An air pump simply bubbles air through your tank. Air pumps serve two purposes. First, they insure that your tank maintains an adequate concentration of oxygen. An air pump is not required for this purpose, as long as your tank maintains adequate water movement together with surface agitation. This is generally the case if external (e.g. box or canister) filters are used. Second, air pumps can be used to force water through a filter (e.g. sponge or corner filter). If using a UGF, for example, an air pump produces bubbles that force water up the uplift tubes, pulling water through the filter. In larger tanks, powerheads perform the same function. Thus, an air pump is not required, provided your tank has good water circulation.
You will need some sort of a stand to place your tank on. The stand can either be specially designed to hold your tank, or some existing furniture. The first thing to consider is whether your chosen stand can support the tank's weight. When full of water, tanks weigh a lot (the water alone weighs roughly 10 lbs/gallon).
Stands should keep the tank level, in order to keep weight distributed properly. An un-level tank places stress in the wrong places, increasing the odds of having the tank break. In order to more evenly distribute weight on the stand, it is a good idea to place a 1/4-inch sheet of thermacoal between the stand and the tank.
There are two kinds of plants used in aquariums - real and plastic. Both kinds provide decoration and hiding places for fish. Plastic plants are (obviously) easier to maintain. Although it is possible to grow real plants in an aquarium, it is not always easy to do so (e.g. plants have special lighting requirements).
You will need at least one bucket for adding and removing water from your tank. Use the largest bucket you can comfortably work with (e.g. up to 5 gallons). Use it only for your aquarium and don't ever put any chemicals in it.
You will need at least one fish net, and having two is better; catching fish is easier if you use one net to chase fish into the other. Nets with a fine mesh are harder to use because of their high water resistance. The right net size will of course depend on the size of your fish.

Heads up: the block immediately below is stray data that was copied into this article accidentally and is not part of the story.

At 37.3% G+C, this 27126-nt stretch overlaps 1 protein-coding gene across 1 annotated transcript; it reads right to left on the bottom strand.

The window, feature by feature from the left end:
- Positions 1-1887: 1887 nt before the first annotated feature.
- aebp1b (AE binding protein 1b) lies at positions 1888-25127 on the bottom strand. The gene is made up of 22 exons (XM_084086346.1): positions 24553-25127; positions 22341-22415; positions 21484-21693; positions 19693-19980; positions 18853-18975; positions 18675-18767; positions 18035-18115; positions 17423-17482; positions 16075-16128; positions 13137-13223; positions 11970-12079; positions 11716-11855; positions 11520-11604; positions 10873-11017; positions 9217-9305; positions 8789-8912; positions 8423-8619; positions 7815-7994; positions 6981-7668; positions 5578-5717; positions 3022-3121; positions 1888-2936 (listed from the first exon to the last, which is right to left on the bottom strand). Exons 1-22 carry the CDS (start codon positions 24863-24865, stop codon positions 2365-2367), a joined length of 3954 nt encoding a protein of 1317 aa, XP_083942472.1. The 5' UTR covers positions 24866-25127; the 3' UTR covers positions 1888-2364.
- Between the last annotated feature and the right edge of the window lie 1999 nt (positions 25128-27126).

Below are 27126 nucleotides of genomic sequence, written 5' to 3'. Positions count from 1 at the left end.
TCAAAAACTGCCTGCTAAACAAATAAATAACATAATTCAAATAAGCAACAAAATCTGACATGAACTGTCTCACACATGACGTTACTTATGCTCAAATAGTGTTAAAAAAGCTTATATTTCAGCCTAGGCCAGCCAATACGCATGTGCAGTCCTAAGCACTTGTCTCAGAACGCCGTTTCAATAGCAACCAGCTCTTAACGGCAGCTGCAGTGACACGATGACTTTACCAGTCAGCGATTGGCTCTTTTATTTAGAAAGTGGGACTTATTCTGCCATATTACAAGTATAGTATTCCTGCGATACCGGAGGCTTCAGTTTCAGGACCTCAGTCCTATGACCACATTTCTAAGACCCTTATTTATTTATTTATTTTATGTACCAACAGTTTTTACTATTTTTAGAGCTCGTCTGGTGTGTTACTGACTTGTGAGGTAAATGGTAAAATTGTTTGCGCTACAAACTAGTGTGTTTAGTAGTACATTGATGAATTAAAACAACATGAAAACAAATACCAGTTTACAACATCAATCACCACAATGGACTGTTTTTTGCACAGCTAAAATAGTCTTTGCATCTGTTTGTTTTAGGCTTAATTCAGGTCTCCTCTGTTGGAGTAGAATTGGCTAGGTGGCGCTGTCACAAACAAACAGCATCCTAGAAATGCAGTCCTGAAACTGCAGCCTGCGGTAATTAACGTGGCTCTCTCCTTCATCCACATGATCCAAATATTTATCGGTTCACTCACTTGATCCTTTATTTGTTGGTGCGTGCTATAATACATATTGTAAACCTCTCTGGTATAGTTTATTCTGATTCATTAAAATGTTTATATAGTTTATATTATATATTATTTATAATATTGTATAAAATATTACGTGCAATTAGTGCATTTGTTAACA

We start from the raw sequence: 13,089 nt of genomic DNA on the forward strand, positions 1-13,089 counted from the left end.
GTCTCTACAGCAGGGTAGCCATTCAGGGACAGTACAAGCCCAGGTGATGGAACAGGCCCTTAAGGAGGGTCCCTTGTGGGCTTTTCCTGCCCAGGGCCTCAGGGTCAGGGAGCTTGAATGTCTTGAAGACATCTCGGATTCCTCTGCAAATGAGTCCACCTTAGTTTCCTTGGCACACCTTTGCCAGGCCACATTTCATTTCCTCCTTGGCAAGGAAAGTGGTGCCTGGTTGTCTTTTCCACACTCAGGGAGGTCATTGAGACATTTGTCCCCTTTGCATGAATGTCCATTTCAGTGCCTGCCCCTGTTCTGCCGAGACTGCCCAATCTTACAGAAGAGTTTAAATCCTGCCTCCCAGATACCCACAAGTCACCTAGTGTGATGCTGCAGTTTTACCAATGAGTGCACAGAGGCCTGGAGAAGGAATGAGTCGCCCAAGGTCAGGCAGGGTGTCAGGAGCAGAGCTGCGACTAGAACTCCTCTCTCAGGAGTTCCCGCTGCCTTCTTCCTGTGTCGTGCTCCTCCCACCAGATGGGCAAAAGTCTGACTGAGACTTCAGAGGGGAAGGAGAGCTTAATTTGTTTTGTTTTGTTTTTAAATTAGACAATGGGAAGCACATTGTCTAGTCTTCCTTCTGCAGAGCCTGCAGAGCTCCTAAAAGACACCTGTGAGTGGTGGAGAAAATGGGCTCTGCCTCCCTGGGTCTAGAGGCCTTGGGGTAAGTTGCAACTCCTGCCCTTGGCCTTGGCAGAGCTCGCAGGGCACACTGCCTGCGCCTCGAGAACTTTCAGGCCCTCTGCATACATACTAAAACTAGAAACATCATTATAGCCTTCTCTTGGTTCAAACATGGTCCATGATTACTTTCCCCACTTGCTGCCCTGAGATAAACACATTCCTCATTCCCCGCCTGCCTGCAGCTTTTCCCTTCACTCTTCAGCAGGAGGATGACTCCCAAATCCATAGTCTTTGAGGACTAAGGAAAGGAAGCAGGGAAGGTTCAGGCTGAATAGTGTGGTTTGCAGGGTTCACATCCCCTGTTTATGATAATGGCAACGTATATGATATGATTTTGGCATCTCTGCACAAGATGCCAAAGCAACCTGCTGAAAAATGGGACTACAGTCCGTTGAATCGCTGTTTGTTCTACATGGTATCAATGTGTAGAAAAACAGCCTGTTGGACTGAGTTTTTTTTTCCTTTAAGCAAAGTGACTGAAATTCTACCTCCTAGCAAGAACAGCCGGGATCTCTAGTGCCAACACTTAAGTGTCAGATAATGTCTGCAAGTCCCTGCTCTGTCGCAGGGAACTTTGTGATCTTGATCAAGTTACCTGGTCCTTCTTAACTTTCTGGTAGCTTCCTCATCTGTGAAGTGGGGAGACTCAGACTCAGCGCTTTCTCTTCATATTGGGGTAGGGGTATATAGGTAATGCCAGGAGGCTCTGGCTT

Netting fishes is stressful. In particular, the fish net scrapes off some of a fish's protective slime coating. If possible, when catching fish, use a net to chase the fish into a small plastic or glass jar.
You will probably want to buy some test kits for measuring things like ammonia concentrations, pH value.
Siphoning is the easiest way to remove water from a tank. For large tanks, using a long hose allows one to dispense with the bucket and allows you to siphon water directly into a drain or outside garden. When removing water via siphoning, you should also clean (vacuum) your gravel. Many water-changing hoses are available at local fish stores and include a gravel cleaning attachment. The basic idea behind them is to connect a wide mouthed tube to the end of the siphon hose. When the tube is plunged into the gravel, the water flow churns up the gravel, but only the detritus (dirt, mulm, etc) is light enough to be siphoned out.
To remove algae from the side of your tank, a plastic, non-soapy scouring pad can be used. If you have an acrylic tank, be especially careful that the pad isn't hard enough to scratch the side.
Some of the slower growing algae simply can't be removed with a scouring pad without a lot of work (and churning of the tank!). A razor blade works best at this point. A razor blade can be used to remove just about anything from the sides of a tank. However, razor blades can scratch glass, if one is not careful.
So-called "magnet cleaners" can also be helpful for removing algae. A scraping block on the inside of the tank is held in place by a magnet held on the outside of the tank. Moving the outside magnet moves the scraping block, removing algae without having to plunge your entire arm in the tank. The best magnet cleaners are those with a strong magnetic field (e.g. larger magnets), and they work best on smaller tanks, which have thinner glass.